UPDATE: After talks with Boynton Beach's city manager and the chiefs of the police and fire departments, the monthly BBAD Art Walk is back on. On October 23, 2014, the event will celebrate its fourth anniversary.
Four years ago, up-and-coming artist and gallery owner Rolando Barrero had a vision to turn a rundown industrial park west of 1-95 in Boynton Beach into a little artists' hub. Back in 2010, the area now known as the Boynton Beach Arts District consisted mainly of storage units that housed machinery, used carpets, and old car parts, with many units sitting empty. Since that time, Barrero has become a beacon for Palm Beach County's arts community with his brainchild, BBAD. Now housing ten artists, he transformed this unlikely spot into one of South Florida's leading artist enclaves north of Wynwood.
A key to BBAD's success has been its well-staged monthly art walks, which most recently received top honors as New Times' best art walk for Broward and Palm Beach counties. That's why we're scratching our heads at the news that the city decided to shut down this event.
Why would Boynton Beach prevent the continuation of this positive, vital event that's been making serious inroads in the arts community and bringing family-friendly events to an area that once stood drab and idle?
"Boynton Beach finally did something before Miami and Delray Beach: It banned its own signature, award-winning art walk. Go figure that one out," Barrero told New Times in an interview this morning. "Our art walk is the only event where all our studios are all open. It's our bread and butter, when we make the most sales and establish the most contacts."
It's been 33 days since the City of Boynton Beach issued a ban on the art walk, which takes place every third Thursday of the month. Barrero states that the city lied to the Sun Sentinel in a recent article on this situation. It was there officials said he didn't have proper permitting to continue the art walk. "That's not exactly true," stated Barrero. "Under the old permits law, we never needed to pull permits, as our art walks never had more than 200 people in attendance." Current laws dictate that a permit must be requested for any event that has an expected attendance of more than 300 people. The city doesn't even have a formal permitting system for monthly events.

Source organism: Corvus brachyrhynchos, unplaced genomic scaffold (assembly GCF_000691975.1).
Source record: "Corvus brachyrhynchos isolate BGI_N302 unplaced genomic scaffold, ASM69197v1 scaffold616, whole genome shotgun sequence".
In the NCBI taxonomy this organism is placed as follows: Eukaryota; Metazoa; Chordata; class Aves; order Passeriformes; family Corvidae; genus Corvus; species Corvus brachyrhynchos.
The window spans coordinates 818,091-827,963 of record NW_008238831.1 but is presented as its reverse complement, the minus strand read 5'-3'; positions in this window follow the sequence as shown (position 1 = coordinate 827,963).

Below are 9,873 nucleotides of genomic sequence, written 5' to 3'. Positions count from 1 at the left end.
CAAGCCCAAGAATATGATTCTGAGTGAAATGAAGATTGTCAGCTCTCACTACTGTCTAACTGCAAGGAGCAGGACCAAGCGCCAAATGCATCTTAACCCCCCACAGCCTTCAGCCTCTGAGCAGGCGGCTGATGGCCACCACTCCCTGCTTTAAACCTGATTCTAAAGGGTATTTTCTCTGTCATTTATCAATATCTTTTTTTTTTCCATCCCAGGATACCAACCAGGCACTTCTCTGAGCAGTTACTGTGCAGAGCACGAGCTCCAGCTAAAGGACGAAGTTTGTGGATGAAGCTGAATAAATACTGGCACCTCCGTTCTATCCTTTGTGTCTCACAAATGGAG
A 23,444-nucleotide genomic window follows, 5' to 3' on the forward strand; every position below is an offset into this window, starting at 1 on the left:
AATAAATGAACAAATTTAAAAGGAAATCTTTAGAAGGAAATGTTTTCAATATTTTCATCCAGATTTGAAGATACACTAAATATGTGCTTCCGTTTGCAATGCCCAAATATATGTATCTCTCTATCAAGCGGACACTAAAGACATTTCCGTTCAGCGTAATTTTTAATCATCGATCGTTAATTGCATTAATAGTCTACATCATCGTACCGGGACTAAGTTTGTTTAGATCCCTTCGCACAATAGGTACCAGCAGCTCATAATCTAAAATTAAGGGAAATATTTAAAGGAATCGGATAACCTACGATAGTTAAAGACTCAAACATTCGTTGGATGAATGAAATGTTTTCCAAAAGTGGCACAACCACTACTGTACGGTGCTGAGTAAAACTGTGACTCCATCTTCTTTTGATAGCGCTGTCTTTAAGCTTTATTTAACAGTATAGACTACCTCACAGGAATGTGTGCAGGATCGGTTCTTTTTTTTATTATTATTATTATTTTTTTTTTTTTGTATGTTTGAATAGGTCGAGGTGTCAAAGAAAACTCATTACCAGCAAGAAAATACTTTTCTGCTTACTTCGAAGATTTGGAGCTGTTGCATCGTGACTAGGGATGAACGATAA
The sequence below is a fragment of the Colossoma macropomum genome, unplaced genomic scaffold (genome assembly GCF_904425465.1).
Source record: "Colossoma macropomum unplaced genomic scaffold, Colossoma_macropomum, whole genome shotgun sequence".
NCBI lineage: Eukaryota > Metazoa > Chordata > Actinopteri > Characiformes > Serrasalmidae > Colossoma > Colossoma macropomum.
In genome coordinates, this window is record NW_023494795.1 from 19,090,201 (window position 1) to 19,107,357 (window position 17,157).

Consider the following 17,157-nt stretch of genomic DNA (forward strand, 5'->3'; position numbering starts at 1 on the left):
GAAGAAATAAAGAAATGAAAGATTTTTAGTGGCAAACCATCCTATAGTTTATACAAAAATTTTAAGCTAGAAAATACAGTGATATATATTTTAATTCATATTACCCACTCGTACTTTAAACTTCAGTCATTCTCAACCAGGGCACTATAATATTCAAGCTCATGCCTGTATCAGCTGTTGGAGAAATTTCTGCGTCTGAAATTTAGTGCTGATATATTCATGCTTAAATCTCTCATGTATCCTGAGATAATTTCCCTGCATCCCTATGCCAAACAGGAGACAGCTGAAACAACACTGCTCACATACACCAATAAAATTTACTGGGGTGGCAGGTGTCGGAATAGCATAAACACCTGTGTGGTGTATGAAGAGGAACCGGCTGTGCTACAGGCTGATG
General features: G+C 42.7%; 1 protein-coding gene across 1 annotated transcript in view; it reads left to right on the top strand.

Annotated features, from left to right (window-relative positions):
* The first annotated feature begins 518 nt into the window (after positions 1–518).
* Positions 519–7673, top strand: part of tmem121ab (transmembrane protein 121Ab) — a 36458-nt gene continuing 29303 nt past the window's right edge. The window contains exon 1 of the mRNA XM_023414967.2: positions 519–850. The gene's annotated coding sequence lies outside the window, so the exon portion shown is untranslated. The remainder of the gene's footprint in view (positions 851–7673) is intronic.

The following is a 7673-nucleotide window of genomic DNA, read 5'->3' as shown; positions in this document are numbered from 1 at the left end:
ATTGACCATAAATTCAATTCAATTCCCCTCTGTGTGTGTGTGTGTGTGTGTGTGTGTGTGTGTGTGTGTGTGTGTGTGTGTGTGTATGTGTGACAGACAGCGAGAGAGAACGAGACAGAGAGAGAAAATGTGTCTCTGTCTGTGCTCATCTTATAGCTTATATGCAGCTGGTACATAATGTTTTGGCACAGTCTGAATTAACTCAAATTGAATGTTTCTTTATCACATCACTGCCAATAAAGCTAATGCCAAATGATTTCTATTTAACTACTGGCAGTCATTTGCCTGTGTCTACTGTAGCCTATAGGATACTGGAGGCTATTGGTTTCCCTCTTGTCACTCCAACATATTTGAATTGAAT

Barrero tells us that he did pull permits for the three popular events BBAD organized this year -- the Golden Celebration in October, KeroWACKED, and ARTal'FRESCO, both in February.
The notice to shut down the art walk was sent on June 19, which Barrero feels was a reaction to a hip-hop event called Control.Alt.Create. "Someone in the mayor's office caught wind of this event, and they immediately began to give us trouble," Barrero says, adding that that's when the city started creating many obstacles, issuing concerns about proper parking and lighting in the area. According to Barrero, it even went so far as to go behind his back and contact event vendors directly, mandating that they needed to obtain stationary permits of $250 to participate.
"We were able to clear everything up with the city and had a great turnout anyways. People of different cultures and colors showed up with lots of kids even bringing their parents. That was amazing to me. It turned out to be a great family event."